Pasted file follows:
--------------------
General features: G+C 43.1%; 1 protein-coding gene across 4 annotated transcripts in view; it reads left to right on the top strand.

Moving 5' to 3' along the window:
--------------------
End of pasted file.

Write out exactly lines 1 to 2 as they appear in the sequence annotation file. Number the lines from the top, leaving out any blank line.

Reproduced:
General features: G+C 43.1%; 1 protein-coding gene across 4 annotated transcripts in view; it reads left to right on the top strand.

Moving 5' to 3' along the window: